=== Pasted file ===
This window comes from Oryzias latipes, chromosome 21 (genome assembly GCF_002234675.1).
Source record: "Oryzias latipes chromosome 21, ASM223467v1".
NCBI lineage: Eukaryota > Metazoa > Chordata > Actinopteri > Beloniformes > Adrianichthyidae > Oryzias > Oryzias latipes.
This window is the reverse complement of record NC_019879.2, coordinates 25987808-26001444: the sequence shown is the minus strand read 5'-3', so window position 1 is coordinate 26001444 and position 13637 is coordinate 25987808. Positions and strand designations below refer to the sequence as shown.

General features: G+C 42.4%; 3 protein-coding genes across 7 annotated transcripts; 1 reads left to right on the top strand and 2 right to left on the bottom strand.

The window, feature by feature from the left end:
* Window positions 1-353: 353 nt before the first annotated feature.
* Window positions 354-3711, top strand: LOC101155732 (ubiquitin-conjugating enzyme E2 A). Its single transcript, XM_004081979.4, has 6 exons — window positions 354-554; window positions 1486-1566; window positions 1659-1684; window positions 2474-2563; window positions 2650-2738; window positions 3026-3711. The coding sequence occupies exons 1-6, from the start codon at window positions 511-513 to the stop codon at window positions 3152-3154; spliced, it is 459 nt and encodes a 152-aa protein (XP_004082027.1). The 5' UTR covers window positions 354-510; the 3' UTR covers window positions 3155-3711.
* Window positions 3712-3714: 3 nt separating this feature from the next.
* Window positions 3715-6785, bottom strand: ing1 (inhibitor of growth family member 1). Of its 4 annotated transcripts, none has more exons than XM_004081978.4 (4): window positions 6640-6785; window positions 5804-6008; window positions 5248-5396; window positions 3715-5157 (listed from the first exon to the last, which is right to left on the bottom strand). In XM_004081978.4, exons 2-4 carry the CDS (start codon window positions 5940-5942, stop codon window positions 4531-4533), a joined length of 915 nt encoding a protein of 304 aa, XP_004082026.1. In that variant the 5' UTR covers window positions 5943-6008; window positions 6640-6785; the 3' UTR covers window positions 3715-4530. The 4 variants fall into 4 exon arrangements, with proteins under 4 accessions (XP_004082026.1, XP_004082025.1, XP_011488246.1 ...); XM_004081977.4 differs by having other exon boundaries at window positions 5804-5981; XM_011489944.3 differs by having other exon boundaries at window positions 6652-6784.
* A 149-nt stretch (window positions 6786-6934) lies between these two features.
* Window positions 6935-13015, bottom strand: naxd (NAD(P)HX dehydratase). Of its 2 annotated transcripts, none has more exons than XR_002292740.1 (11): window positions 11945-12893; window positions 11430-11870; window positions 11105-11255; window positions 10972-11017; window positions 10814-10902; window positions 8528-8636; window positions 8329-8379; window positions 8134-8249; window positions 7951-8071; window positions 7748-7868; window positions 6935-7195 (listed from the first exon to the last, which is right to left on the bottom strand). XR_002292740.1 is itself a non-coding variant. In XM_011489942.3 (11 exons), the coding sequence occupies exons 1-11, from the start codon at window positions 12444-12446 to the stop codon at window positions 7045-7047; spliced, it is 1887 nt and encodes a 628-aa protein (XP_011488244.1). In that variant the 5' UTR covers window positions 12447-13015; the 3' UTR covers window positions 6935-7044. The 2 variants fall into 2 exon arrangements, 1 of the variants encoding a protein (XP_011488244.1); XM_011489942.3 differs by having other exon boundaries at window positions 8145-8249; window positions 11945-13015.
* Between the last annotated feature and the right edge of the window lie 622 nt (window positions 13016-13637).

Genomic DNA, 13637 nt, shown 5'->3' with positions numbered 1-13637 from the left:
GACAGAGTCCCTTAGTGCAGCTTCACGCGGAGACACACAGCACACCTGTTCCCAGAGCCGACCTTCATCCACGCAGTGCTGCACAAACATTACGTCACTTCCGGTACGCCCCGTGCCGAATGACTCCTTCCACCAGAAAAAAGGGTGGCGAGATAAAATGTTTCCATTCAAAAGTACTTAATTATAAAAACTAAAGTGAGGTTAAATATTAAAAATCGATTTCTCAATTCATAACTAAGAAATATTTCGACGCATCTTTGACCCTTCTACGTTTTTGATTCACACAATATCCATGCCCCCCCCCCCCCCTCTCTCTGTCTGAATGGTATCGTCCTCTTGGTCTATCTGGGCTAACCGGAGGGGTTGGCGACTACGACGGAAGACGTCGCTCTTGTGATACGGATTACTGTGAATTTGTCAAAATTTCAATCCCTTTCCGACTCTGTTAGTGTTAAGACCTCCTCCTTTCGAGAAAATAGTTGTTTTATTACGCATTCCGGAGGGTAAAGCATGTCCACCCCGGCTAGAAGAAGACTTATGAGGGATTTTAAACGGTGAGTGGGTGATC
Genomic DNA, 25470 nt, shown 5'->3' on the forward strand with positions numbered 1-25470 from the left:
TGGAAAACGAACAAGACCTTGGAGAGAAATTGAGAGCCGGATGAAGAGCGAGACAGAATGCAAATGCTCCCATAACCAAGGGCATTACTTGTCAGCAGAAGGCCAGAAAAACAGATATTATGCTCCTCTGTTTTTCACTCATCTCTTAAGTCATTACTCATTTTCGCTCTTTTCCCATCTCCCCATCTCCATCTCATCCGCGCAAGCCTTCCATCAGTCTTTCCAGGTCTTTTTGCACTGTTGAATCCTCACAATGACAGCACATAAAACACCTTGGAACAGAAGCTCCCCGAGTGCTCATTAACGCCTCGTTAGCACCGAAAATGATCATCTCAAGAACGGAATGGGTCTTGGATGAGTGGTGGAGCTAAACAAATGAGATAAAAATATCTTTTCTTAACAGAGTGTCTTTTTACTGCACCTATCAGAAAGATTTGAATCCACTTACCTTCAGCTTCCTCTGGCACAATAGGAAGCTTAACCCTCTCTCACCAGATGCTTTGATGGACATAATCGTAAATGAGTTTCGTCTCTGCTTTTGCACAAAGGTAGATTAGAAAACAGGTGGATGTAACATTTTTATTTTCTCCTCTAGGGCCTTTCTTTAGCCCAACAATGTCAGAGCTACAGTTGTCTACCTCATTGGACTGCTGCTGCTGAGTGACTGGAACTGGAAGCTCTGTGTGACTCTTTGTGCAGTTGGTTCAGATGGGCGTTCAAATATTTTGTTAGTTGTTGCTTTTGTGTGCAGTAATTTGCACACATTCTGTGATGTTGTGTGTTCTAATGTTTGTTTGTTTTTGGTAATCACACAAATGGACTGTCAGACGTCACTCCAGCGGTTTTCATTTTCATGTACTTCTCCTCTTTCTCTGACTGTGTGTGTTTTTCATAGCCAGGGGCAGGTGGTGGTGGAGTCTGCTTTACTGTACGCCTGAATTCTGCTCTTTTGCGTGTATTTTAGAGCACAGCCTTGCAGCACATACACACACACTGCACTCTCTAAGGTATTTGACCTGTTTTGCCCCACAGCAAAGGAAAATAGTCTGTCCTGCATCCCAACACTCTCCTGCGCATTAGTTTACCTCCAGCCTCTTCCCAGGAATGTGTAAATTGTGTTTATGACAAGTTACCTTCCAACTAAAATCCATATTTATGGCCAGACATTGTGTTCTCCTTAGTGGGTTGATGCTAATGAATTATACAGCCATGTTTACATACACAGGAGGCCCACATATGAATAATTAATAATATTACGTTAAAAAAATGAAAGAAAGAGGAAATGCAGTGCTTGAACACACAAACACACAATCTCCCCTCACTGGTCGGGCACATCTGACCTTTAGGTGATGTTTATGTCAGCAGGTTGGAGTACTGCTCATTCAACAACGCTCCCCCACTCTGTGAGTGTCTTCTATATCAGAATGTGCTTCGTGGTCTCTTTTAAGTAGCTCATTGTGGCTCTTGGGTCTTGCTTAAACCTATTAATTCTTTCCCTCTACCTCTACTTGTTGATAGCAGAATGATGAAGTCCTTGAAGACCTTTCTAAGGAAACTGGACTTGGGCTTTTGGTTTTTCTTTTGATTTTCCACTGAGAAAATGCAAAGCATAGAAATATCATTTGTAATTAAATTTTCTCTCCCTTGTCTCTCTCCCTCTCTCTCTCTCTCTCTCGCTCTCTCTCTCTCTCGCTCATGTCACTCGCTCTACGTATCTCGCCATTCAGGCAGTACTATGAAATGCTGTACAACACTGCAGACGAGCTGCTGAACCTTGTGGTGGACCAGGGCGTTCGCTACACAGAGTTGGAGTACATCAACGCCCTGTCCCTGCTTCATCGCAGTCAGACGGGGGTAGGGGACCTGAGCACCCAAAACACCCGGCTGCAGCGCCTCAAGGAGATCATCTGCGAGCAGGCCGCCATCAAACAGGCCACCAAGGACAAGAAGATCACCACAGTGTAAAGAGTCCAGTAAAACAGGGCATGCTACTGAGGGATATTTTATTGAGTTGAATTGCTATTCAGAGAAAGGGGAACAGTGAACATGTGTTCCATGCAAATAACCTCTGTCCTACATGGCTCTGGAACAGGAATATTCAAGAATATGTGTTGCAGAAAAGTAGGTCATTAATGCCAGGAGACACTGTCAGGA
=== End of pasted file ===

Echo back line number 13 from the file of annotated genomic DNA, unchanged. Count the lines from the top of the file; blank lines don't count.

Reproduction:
* Between the last annotated feature and the right edge of the window lie 622 nt (window positions 13016-13637).